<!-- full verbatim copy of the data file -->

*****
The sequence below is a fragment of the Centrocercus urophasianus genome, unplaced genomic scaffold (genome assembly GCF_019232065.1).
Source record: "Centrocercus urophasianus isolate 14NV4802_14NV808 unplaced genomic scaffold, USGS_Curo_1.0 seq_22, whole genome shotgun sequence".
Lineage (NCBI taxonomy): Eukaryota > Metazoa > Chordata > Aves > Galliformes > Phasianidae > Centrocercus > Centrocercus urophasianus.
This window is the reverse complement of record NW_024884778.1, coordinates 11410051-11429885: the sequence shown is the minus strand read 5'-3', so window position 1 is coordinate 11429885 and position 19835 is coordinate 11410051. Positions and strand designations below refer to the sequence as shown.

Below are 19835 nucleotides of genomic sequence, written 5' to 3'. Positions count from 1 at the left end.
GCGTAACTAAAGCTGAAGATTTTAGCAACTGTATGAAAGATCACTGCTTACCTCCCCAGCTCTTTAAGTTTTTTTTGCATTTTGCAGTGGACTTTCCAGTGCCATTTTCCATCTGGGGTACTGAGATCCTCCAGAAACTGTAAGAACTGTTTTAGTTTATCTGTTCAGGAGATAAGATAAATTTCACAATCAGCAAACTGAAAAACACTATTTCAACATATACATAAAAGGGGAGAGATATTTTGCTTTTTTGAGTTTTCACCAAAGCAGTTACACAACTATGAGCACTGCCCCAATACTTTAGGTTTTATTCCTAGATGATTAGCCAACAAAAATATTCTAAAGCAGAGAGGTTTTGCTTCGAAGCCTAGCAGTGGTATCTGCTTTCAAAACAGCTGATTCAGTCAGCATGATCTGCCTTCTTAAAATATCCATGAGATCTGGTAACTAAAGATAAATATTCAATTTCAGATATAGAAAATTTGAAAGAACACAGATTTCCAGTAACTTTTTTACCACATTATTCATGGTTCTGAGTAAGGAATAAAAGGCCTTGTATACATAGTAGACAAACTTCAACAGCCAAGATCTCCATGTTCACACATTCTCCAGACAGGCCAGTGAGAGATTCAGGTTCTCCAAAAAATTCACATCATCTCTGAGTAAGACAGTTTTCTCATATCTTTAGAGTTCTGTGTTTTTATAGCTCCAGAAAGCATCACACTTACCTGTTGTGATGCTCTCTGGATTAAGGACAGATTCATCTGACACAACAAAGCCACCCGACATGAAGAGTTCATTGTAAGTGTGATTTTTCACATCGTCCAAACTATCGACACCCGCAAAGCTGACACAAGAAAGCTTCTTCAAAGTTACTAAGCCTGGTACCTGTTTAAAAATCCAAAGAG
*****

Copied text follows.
The sequence below is a fragment of the Centrocercus urophasianus genome, unplaced genomic scaffold (genome assembly GCF_019232065.1).
Source record: "Centrocercus urophasianus isolate 14NV4802_14NV808 unplaced genomic scaffold, USGS_Curo_1.0 seq_22, whole genome shotgun sequence".
Lineage (NCBI taxonomy): Eukaryota > Metazoa > Chordata > Aves > Galliformes > Phasianidae > Centrocercus > Centrocercus urophasianus.
This window is the reverse complement of record NW_024884778.1, coordinates 11410051-11429885: the sequence shown is the minus strand read 5'-3', so window position 1 is coordinate 11429885 and position 19835 is coordinate 11410051. Positions and strand designations below refer to the sequence as shown.

Below are 19835 nucleotides of genomic sequence, written 5' to 3'. Positions count from 1 at the left end.
GCGTAACTAAAGCTGAAGATTTTAGCAACTGTATGAAAGATCACTGCTTACCTCCCCAGCTCTTTAAGTTTTTTTTGCATTTTGCAGTGGACTTTCCAGTGCCATTTTCCATCTGGGGTACTGAGATCCTCCAGAAACTGTAAGAACTGTTTTAGTTTATCTGTTCAGGAGATAAGATAAATTTCACAATCAGCAAACTGAAAAACACTATTTCAACATATACATAAAAGGGGAGAGATATTTTGCTTTTTTGAGTTTTCACCAAAGCAGTTACACAACTATGAGCACTGCCCCAATACTTTAGGTTTTATTCCTAGATGATTAGCCAACAAAAATATTCTAAAGCAGAGAGGTTTTGCTTCGAAGCCTAGCAGTGGTATCTGCTTTCAAAACAGCTGATTCAGTCAGCATGATCTGCCTTCTTAAAATATCCATGAGATCTGGTAACTAAAGATAAATATTCAATTTCAGATATAGAAAATTTGAAAGAACACAGATTTCCAGTAACTTTTTTACCACATTATTCATGGTTCTGAGTAAGGAATAAAAGGCCTTGTATACATAGTAGACAAACTTCAACAGCCAAGATCTCCATGTTCACACATTCTCCAGACAGGCCAGTGAGAGATTCAGGTTCTCCAAAAAATTCACATCATCTCTGAGTAAGACAGTTTTCTCATATCTTTAGAGTTCTGTGTTTTTATAGCTCCAGAAAGCATCACACTTACCTGTTGTGATGCTCTCTGGATTAAGGACAGATTCATCTGACACAACAAAGCCACCCGACATGAAGAGTTCATTGTAAGTGTGATTTTTCACATCGTCCAAACTATCGACACCCGCAAAGCTGACACAAGAAAGCTTCTTCAAAGTTACTAAGCCTGGTACCTGTTTAAAAATCCAAAGAG